public EconomicModelConfiguration(Configuration configuration) {
Contract.Requires(configuration != null);
        this.configuration = configuration;

Validate();
}

void Validate() =>
using (var validator = configuration.CreateValidator)
validator.Check(() => DefaultCurrency);
    public string DefaultCurrency => 
configuration.GetEnum<Currency>(MethodBase.GetCurrentMethod());
}

The configuration class itself is instantiated with a Configuration Source, which reads from environment variables in the example below. This makes it easy to adhere to 12 Factor App recommendations (https://12factor.net/config).

new Configuration(new GetFromEnvironment());

This has the following improvements

  • The config settings are checked when the class is created (which should be at the entry point of the application), so any config problems are flushed out immediately.
  • The code to convert from string to Currency is centralised.
  • The configuration source is encapsulated.

If we move another class to use the new configuration system, we get something like this.

public class EconomicModelConfiguration : ICurrencyConversionConfiguration, IConcreteCostConfiguration 
{
readonly Configuration configuration;

public EconomicModelConfiguration(Configuration configuration) {
Contract.Requires(configuration != null);
        this.configuration = configuration;

Validate();
}

void Validate() {
using (var validator = configuration.CreateValidator) {
validator.Check(() => DefaultCurrency);
validator.Check(() => DefaultConcreteCost);
}
}
    public string DefaultCurrency => 
configuration.GetEnum<Currency>(MethodBase.GetCurrentMethod());
    public double DefaultConcreteCost => 
configuration.GetDouble(MethodBase.GetCurrentMethod());
}

This process continues as we move more classes over to the new system, and has the benefit that setting up Inversion of Control is easy, as we can just register EconomicModelConfiguration with all the interfaces that it implements.

Legacy Code

Like any mature software team, we have some legacy code, some of which is not ready to be created via Inversion of Control.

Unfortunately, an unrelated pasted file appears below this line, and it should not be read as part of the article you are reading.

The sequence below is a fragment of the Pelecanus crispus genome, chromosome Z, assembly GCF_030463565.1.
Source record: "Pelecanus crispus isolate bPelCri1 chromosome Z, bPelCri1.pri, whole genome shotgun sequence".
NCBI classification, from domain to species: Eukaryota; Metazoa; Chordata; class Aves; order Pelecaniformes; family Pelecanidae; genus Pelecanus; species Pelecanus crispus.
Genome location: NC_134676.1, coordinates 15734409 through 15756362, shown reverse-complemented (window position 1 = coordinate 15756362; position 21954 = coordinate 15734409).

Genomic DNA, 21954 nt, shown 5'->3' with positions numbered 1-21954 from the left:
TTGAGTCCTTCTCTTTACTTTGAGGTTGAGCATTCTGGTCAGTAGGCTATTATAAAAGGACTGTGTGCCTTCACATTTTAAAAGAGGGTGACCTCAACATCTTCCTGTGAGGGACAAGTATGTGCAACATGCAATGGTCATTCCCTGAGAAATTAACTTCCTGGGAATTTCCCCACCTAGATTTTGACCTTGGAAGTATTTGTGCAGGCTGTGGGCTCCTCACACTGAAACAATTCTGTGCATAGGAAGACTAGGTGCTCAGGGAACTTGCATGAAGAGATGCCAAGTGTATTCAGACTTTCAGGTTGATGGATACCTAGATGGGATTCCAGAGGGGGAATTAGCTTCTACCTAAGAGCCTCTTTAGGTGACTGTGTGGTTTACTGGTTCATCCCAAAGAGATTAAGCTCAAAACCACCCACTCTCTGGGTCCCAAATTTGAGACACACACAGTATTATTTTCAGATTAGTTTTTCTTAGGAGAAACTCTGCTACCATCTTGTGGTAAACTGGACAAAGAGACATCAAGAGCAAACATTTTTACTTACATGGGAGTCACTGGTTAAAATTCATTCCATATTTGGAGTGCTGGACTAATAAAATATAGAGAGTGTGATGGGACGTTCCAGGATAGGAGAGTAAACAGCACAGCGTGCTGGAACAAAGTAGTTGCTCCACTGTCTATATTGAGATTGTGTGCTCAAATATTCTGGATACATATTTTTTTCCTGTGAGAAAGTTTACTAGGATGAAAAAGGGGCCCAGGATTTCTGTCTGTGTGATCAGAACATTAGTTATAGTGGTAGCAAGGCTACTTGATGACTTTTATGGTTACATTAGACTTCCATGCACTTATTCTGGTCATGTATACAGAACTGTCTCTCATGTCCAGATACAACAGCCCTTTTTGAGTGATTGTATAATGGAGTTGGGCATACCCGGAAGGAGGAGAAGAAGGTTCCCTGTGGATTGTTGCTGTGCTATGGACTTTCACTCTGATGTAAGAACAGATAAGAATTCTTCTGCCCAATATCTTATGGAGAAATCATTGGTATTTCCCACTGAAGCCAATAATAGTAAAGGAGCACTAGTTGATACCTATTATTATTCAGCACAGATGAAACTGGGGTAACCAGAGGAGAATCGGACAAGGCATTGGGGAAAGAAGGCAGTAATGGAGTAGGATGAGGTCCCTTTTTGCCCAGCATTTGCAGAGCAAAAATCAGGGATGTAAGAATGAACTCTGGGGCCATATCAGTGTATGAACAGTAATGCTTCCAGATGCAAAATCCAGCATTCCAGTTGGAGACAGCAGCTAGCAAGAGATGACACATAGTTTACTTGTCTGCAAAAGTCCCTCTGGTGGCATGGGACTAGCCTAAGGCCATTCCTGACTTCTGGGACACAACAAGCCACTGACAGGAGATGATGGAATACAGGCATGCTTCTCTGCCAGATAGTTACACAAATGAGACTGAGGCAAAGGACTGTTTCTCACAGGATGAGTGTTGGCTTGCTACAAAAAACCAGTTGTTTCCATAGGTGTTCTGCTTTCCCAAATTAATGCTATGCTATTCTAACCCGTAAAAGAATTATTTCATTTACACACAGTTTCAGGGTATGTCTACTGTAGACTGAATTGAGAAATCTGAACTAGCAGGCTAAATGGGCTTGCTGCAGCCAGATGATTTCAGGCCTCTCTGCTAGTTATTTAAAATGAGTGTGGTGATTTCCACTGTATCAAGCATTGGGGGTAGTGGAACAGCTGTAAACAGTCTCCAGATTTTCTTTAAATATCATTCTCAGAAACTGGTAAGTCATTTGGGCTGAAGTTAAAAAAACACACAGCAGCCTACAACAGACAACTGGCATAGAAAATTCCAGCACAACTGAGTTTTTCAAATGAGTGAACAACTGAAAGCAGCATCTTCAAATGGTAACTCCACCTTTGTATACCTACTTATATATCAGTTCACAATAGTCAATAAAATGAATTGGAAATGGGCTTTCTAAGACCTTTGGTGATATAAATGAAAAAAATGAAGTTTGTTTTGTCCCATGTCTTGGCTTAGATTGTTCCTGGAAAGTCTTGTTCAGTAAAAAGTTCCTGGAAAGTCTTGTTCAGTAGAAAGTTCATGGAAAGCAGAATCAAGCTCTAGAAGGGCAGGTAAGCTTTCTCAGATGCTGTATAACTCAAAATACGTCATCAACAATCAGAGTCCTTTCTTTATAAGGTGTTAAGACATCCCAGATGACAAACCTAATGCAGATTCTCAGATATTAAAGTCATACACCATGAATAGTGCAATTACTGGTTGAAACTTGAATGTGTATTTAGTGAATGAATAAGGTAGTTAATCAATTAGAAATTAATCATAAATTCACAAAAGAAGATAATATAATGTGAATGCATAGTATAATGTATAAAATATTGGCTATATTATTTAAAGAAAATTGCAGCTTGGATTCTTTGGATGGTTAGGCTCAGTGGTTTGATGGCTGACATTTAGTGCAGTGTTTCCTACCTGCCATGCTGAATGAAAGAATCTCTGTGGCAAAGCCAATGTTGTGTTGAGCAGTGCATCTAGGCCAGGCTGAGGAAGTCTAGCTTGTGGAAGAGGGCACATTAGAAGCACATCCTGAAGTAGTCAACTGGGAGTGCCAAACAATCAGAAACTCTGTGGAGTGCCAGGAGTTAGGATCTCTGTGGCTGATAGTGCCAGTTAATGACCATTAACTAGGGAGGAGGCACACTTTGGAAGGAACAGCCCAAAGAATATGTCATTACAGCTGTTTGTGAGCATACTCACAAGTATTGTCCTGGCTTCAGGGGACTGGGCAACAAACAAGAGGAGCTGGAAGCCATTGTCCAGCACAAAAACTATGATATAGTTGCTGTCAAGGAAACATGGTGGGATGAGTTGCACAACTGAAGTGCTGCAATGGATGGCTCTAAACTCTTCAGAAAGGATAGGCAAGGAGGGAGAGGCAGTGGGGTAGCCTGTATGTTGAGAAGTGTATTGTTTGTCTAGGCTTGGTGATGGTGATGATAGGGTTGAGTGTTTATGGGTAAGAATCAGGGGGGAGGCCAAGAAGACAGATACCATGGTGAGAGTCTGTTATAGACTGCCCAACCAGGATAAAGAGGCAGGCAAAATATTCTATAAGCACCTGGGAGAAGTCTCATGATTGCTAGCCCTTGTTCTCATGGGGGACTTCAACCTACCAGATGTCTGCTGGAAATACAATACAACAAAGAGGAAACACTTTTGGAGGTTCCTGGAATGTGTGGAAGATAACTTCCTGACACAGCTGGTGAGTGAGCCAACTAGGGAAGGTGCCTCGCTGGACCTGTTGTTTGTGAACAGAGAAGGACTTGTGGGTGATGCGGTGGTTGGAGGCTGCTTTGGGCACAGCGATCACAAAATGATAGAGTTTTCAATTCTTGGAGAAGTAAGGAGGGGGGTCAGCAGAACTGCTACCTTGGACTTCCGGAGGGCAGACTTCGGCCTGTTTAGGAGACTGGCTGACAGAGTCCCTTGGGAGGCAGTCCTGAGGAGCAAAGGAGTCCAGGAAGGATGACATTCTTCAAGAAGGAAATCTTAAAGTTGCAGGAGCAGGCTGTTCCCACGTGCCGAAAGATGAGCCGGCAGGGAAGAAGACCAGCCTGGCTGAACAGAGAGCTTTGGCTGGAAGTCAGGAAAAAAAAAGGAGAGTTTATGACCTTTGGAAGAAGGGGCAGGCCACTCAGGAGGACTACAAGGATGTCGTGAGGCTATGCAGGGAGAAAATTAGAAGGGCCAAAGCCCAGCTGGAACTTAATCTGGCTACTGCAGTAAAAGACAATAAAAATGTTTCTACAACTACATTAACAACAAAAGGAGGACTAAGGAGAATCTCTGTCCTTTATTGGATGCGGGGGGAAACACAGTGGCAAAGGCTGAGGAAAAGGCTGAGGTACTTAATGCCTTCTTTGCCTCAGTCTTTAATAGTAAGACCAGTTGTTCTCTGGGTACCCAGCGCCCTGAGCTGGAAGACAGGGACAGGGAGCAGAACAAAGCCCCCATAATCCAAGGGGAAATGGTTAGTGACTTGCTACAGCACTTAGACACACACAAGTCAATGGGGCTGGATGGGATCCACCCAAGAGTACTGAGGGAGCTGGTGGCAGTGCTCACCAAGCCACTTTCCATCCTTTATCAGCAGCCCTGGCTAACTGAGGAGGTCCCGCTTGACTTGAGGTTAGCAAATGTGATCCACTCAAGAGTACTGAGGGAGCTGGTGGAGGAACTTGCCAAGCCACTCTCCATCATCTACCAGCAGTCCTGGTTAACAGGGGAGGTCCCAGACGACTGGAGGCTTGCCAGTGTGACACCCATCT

For these classes we create a static Configuation class

public static class EconomicModelConfigurationStatic
{
readonly static EconomicModelConfiguration base = new EconomicModelConfiguration();
    public static IEconomicModelConfiguration Settings =>
base;
}

In the Legacy code, we then replace

ConfigurationManager.AppSettings["SomeSettingOrOther"]

with

EconomicModelConfigurationStatic.Settings.SomeSettingOrOther

This gets us a lot of the benefits of the new system, with only very minor and easy changes to the existing code.

Conclusions

Encapsulating configuration logic in this way, and providing configuration through an interface, has the following benefits.

  • There are no magic strings, so any misspellings will be caught at compile time
  • Refactoring tools (eg rename), can be used and guarantee that all instances are updated
  • All references to an item of configuration can be easily found using Visual Studio
  • Code is explicit about the configuration it requires, and can define only the subset of the configuration that it needs
  • Configuration files can be checked to see if they contain all the required information
  • Configuration files can be checked to see if they contain any surplus information
  • Configuration logic, such as defaults and conversion is handled centrally
  • Configuration items are guaranteed to have the same name in the config file and in the code

If you would like to use it, there is a nuget package available, and the source is on GitHub.